In this series on transition to adult medical care, we’ll discuss tips and strategies from parents, providers, and family advocates for those who are starting to navigate the complex process of transitioning out of pediatric care and into adult health care. Thank you to Dr Raina Voss and Joy Gehner for their help in organizing the series.

A young man with chronic lung disease

In this guest post, a parent shares their experiences both frustrating and enlightening, about being the parent of a youth with the chronic illness, asthma. Though this illness is well known, it is still complicated.

My son is now 20. He’s been followed by medical specialists since he was three weeks old, for asthma and also for treatment of the numerous bone fractures that he was susceptible to because of his medications.

People – even doctors – often think of asthma as something you’ll outgrow. But asthma is a tricky disease. In my son’s case, it didn’t seem to follow a clear path and we dealt with lots of misunderstandings and heartaches over the years, trying to figure out causes and treatments. On occasion, when he was extremely ill, we were referred for additional testing – but all that was ever identified was severe asthma.

I think when one has a disease that doesn’t fit in the box, it can make providers feel hopeless and also helpless, but it translates down to us. It felt like there was no one trying to help solve this problem of why he was so sick. There was also a sense he wasn’t a patient people felt good about – nothing worked, he could suddenly die. It felt like the providers might be relieved he was no longer on their case.

When my son was 16, there was this premature hand off – maybe our doctors felt there was nothing more they could do? We were told, “just go to the [adult hospital],” but when we did, the [adult hospital] would say, “go to the children’s hospital.” I guess sometimes the providers are not savvy to the realities of the system. So my son’s response was to just stop going – he didn’t feel he was being supported by any of them.

There also wasn’t anyone looking at the BIG picture of what it’s like to miss so much school – and in life – because you are constantly getting sick. Sometimes worse and hospitalized, and then discharged and getting better, but still sick. It felt like other programs had a clear path of treatment and discharge, and education on how chronic life threatening illness impacts family and also child development. In our case, his condition’s effect on his schooling was devastating. It negatively impacted his grades and his ability to finish. This was like another bad side effect of his illness and providers didn’t help navigate this at all.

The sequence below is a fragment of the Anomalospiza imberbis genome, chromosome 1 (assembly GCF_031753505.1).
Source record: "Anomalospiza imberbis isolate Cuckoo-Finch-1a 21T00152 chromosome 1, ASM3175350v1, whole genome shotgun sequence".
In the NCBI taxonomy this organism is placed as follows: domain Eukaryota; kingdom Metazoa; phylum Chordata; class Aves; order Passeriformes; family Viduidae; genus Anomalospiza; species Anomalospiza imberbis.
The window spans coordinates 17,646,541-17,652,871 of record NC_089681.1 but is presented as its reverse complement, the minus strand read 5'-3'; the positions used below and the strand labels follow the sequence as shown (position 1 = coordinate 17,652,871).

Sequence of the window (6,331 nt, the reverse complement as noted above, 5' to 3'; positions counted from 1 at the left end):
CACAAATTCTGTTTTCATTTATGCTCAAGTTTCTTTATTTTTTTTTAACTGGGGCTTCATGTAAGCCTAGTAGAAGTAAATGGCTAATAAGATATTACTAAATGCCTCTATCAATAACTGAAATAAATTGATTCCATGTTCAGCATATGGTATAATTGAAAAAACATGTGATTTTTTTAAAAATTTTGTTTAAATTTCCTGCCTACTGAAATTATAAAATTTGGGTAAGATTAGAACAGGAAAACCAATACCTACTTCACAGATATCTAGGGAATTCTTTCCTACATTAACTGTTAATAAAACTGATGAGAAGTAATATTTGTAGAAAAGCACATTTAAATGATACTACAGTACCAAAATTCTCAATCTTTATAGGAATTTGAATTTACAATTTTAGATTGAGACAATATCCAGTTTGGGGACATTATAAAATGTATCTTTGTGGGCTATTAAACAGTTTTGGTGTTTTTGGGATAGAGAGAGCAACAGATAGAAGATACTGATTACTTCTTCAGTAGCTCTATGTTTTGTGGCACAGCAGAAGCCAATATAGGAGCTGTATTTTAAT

So I tried to set up a transition plan with him, on my own. When he felt ill, I encouraged him to call the nurse line to help him decide if he needed Urgent Care, the ER, or could maybe just follow instructions from the nursing line. I tried to emphasize choice – giving him the freedom to go to the dentist or not, for example. Because chronic illness is exhausting, I offered to help – make appointments, drive to appointment, fill meds. I think it was doubly painful when providers would say: “Oh, he’s above age 18, you don’t have to be here,” and I’d have to remind them that medical stuff is complicated and you need your person there – that yes I am his mother, and I’m also his person.

I think having a good transition plan is very important, not just because these are our children, but because doing it badly leads to very ill adults with really poor outcomes. A difficult transition can teach a young adult to not trust in the medical system, and not persevere to get the care they really need to have safe and healthy lives.

Tips for parents and youth:
1. Your medical team is knowledgeable, but they may also be unaware of the challenges of living with and managing chronic illness. You will be an expert in you and your teen’s condition. Do teach your providers what you learn as you transition through systems. These lessons can help other patients
2. Have a transition plan. Start early with giving your teen self-management skills. Encourage them to know their past medical history & current medications.
3. Transition to adult care can be a frustrating process, but it is not hopeless. Empower your teen to persevere and continue to speak up for their needs. Be ‘their person’ or advocate, but also allow them the room to practice advocating for themselves if able.

Resources:
What to expect when your child transfers to an adult healthcare provider
• Teen Transition: A Parent’s Important and Changing Role- Center for Children with Special Needs
• For Teens –Pediatric versus Adult Healthcare
https://www.healthychildren.org/English/ages-stages/teen/Pages/Next-Stop-Adulthood-Tips-For-Parents.aspx